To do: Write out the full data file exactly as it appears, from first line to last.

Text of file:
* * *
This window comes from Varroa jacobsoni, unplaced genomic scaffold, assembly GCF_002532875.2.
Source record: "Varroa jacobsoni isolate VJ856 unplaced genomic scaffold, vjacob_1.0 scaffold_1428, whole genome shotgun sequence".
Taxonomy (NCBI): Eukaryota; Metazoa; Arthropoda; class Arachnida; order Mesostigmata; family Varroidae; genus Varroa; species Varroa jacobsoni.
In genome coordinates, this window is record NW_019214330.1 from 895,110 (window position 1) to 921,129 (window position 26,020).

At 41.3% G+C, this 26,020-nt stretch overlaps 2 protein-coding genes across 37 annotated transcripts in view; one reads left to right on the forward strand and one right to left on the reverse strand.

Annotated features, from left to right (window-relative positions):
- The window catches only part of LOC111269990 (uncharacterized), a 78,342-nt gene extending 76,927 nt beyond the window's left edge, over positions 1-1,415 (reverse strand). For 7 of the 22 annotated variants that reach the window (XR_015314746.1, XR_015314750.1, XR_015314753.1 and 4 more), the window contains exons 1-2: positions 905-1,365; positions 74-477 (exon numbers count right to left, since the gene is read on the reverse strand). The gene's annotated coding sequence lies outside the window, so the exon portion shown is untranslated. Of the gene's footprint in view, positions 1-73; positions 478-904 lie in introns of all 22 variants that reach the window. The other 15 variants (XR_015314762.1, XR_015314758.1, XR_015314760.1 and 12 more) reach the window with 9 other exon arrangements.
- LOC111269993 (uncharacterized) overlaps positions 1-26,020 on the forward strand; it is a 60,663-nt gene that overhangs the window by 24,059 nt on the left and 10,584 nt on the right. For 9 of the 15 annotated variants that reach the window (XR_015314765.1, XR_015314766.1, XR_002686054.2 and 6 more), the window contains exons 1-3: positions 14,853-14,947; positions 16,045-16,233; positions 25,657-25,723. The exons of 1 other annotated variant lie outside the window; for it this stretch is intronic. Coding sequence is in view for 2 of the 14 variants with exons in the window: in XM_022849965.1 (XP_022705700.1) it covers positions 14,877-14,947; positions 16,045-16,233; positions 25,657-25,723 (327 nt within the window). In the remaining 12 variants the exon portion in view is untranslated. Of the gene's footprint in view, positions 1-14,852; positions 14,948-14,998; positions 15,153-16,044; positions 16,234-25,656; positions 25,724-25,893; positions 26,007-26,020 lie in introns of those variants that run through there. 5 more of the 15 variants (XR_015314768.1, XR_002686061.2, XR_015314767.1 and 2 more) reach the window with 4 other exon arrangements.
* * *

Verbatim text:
This window comes from Varroa jacobsoni, unplaced genomic scaffold, assembly GCF_002532875.2.
Source record: "Varroa jacobsoni isolate VJ856 unplaced genomic scaffold, vjacob_1.0 scaffold_1428, whole genome shotgun sequence".
Taxonomy (NCBI): Eukaryota; Metazoa; Arthropoda; class Arachnida; order Mesostigmata; family Varroidae; genus Varroa; species Varroa jacobsoni.
In genome coordinates, this window is record NW_019214330.1 from 895,110 (window position 1) to 921,129 (window position 26,020).

At 41.3% G+C, this 26,020-nt stretch overlaps 2 protein-coding genes across 37 annotated transcripts in view; one reads left to right on the forward strand and one right to left on the reverse strand.

Annotated features, from left to right (window-relative positions):
- The window catches only part of LOC111269990 (uncharacterized), a 78,342-nt gene extending 76,927 nt beyond the window's left edge, over positions 1-1,415 (reverse strand). For 7 of the 22 annotated variants that reach the window (XR_015314746.1, XR_015314750.1, XR_015314753.1 and 4 more), the window contains exons 1-2: positions 905-1,365; positions 74-477 (exon numbers count right to left, since the gene is read on the reverse strand). The gene's annotated coding sequence lies outside the window, so the exon portion shown is untranslated. Of the gene's footprint in view, positions 1-73; positions 478-904 lie in introns of all 22 variants that reach the window. The other 15 variants (XR_015314762.1, XR_015314758.1, XR_015314760.1 and 12 more) reach the window with 9 other exon arrangements.
- LOC111269993 (uncharacterized) overlaps positions 1-26,020 on the forward strand; it is a 60,663-nt gene that overhangs the window by 24,059 nt on the left and 10,584 nt on the right. For 9 of the 15 annotated variants that reach the window (XR_015314765.1, XR_015314766.1, XR_002686054.2 and 6 more), the window contains exons 1-3: positions 14,853-14,947; positions 16,045-16,233; positions 25,657-25,723. The exons of 1 other annotated variant lie outside the window; for it this stretch is intronic. Coding sequence is in view for 2 of the 14 variants with exons in the window: in XM_022849965.1 (XP_022705700.1) it covers positions 14,877-14,947; positions 16,045-16,233; positions 25,657-25,723 (327 nt within the window). In the remaining 12 variants the exon portion in view is untranslated. Of the gene's footprint in view, positions 1-14,852; positions 14,948-14,998; positions 15,153-16,044; positions 16,234-25,656; positions 25,724-25,893; positions 26,007-26,020 lie in introns of those variants that run through there. 5 more of the 15 variants (XR_015314768.1, XR_002686061.2, XR_015314767.1 and 2 more) reach the window with 4 other exon arrangements.